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FANTASTIC VOYAGE- THE CARTOON SERIES "VOYAGER"

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  • Member since
    September, 2013
FANTASTIC VOYAGE- THE CARTOON SERIES "VOYAGER"
Posted by Tentacles on Wednesday, September 10, 2014 4:40 PM

Hello all again.

I'd like yo post my progress on the 1/72 scale Aurora/Moebius models kit version of the cartoon series FANTASTIC VOYAGE's "Voyager" flying submarine.

For those who aren't familiar with this lost subject matter, this cartoon show, based on the hit movie "Fantastic Voyage"(1966) aired from 1968 -1969 with 17 episodes and featured a sleek looking vehicle, along with its crew, that is miniaturized every episode. Aurora Models made this kit just before the series was prematurely cancelled and thus it became an extremely rare and hard to find kit. It was never re-issued. Some 30+ yrs. later, Moebius Models re-tooled the old molds and reproduced the Voyager with original box and instruction artwork for us to enjoy again.

This is a modified 2007 edition of the Moebius Models kit. A new,scratch-bilt interior and bubble-top area was modified along with upper side windows that were cut-out (this was NOT on the original kit, but seen on the show) on the hull. Red and colored foil was used through out to enhance the engine and control panel.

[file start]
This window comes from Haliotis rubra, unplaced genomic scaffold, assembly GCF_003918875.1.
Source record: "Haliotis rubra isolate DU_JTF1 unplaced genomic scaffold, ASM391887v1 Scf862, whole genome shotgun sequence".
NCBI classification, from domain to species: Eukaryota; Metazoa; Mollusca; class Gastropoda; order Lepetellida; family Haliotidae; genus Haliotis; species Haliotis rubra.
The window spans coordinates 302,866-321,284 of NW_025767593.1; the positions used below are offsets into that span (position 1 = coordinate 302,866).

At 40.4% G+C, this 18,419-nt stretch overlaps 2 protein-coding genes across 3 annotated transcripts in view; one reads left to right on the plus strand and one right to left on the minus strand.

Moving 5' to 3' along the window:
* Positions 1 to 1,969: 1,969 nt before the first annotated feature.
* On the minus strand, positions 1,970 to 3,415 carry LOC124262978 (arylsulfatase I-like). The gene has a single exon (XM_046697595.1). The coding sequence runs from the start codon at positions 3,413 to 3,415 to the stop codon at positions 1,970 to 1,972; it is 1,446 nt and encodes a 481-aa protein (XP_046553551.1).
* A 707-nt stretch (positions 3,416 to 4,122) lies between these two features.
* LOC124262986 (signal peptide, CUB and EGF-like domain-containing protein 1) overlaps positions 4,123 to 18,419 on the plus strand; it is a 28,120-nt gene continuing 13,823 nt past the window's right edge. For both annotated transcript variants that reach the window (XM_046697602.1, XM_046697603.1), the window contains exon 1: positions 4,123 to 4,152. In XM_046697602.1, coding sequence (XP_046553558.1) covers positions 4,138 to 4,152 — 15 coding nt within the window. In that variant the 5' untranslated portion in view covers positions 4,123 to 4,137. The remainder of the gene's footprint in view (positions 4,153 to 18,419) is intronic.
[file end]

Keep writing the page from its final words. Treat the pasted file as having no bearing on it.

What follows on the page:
As with Aurora's original, the fitting of parts was not very smooth- especially the wings. Lots of putty and sanding were in order here. A fun little kit to add to my growing Aurora sci-fi line.

  • Member since
    February, 2007
Posted by mitsdude on Wednesday, September 17, 2014 11:34 PM

Unbelievable! I started this kit on Monday.

This time last night I was searching, without much success, for builds of this exact kit.

I'll definitely use this as a guide.

Nice build!

BTW, I did watch two episodes on Youtube. I was 16-17 when this came out and liked this kind of programming. However I don't recall ever seeing or hearing of this back then. It may have been one of those programs that wasn't aired in my area. I know for sure the Marvel 60's cartoons were not broadcast in my area.

  • Member since
    September, 2013
Posted by Tentacles on Thursday, September 18, 2014 10:03 AM

Thanks for the comment.

Yeah, since the show had a VERY short run its no wonder that many folks don't even know of its existence. The next trick is to get a glossy white finish to it- its gotta look like a sculpture with no seams. Enjoy your build and post pictures too!

  • Member since
    February, 2007
Posted by mitsdude on Friday, September 19, 2014 1:39 AM

As far as the seams go I've seen worse, a lot worse! Fortunately seams on the fuselage and the tail are easy to get to and can be worked on as subassemblies. The wings will need some sanding/filing to fit snugly against the fuselage and will need only a little putty work to fill the gap.

I've noticed the plastic use to make this kit is softer than most styrene I've seen. Almost like the plastic you find in toys.

  • Member since
    September, 2013
Posted by Tentacles on Friday, September 19, 2014 11:12 AM